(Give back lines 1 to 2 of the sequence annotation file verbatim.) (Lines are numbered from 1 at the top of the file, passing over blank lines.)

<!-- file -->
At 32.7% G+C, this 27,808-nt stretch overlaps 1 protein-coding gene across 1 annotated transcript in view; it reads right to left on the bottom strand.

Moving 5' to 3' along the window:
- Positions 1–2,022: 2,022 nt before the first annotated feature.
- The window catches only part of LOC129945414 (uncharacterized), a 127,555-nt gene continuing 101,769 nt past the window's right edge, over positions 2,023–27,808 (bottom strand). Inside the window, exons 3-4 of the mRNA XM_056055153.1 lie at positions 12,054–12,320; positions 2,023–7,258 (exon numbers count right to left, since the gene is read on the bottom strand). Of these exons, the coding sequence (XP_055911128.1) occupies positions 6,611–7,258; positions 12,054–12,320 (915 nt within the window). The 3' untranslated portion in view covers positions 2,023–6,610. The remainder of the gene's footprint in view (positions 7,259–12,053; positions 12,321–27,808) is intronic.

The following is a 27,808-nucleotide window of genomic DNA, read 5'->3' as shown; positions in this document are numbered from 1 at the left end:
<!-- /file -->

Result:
At 32.7% G+C, this 27,808-nt stretch overlaps 1 protein-coding gene across 1 annotated transcript in view; it reads right to left on the bottom strand.

Moving 5' to 3' along the window: